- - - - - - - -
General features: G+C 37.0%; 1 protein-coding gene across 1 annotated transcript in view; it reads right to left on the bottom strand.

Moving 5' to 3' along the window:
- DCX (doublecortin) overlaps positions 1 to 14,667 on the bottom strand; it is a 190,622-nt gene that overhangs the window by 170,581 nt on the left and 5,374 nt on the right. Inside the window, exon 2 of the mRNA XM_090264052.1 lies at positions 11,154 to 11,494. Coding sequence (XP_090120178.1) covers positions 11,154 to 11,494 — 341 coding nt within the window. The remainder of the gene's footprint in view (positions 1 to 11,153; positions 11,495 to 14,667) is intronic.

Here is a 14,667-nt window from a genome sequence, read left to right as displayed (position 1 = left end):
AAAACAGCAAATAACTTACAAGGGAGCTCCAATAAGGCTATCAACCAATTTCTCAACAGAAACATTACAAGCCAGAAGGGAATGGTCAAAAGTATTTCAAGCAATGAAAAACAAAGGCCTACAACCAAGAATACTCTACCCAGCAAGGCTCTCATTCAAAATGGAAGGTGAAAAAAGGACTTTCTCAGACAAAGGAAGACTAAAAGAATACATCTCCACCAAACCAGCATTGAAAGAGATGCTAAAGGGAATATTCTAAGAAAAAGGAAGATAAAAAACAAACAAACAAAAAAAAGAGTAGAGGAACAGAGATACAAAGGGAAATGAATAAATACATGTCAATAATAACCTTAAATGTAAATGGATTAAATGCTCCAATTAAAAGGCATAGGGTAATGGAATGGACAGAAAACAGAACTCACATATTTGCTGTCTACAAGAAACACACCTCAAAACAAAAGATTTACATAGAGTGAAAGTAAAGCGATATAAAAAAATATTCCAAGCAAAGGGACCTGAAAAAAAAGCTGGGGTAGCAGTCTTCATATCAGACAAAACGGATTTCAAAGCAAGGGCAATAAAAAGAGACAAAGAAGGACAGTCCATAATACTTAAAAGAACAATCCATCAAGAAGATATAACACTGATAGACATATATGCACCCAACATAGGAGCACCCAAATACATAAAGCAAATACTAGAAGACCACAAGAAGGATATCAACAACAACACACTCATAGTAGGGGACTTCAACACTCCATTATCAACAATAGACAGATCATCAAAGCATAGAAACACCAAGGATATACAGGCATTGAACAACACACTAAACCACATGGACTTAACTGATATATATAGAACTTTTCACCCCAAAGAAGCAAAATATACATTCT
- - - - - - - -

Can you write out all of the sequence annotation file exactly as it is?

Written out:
General features: G+C 37.0%; 1 protein-coding gene across 1 annotated transcript in view; it reads right to left on the bottom strand.

Moving 5' to 3' along the window:
- DCX (doublecortin) overlaps positions 1 to 14,667 on the bottom strand; it is a 190,622-nt gene that overhangs the window by 170,581 nt on the left and 5,374 nt on the right. Inside the window, exon 2 of the mRNA XM_090264052.1 lies at positions 11,154 to 11,494. Coding sequence (XP_090120178.1) covers positions 11,154 to 11,494 — 341 coding nt within the window. The remainder of the gene's footprint in view (positions 1 to 11,153; positions 11,495 to 14,667) is intronic.

Here is a 14,667-nt window from a genome sequence, read left to right as displayed (position 1 = left end):
AAAACAGCAAATAACTTACAAGGGAGCTCCAATAAGGCTATCAACCAATTTCTCAACAGAAACATTACAAGCCAGAAGGGAATGGTCAAAAGTATTTCAAGCAATGAAAAACAAAGGCCTACAACCAAGAATACTCTACCCAGCAAGGCTCTCATTCAAAATGGAAGGTGAAAAAAGGACTTTCTCAGACAAAGGAAGACTAAAAGAATACATCTCCACCAAACCAGCATTGAAAGAGATGCTAAAGGGAATATTCTAAGAAAAAGGAAGATAAAAAACAAACAAACAAAAAAAAGAGTAGAGGAACAGAGATACAAAGGGAAATGAATAAATACATGTCAATAATAACCTTAAATGTAAATGGATTAAATGCTCCAATTAAAAGGCATAGGGTAATGGAATGGACAGAAAACAGAACTCACATATTTGCTGTCTACAAGAAACACACCTCAAAACAAAAGATTTACATAGAGTGAAAGTAAAGCGATATAAAAAAATATTCCAAGCAAAGGGACCTGAAAAAAAAGCTGGGGTAGCAGTCTTCATATCAGACAAAACGGATTTCAAAGCAAGGGCAATAAAAAGAGACAAAGAAGGACAGTCCATAATACTTAAAAGAACAATCCATCAAGAAGATATAACACTGATAGACATATATGCACCCAACATAGGAGCACCCAAATACATAAAGCAAATACTAGAAGACCACAAGAAGGATATCAACAACAACACACTCATAGTAGGGGACTTCAACACTCCATTATCAACAATAGACAGATCATCAAAGCATAGAAACACCAAGGATATACAGGCATTGAACAACACACTAAACCACATGGACTTAACTGATATATATAGAACTTTTCACCCCAAAGAAGCAAAATATACATTCT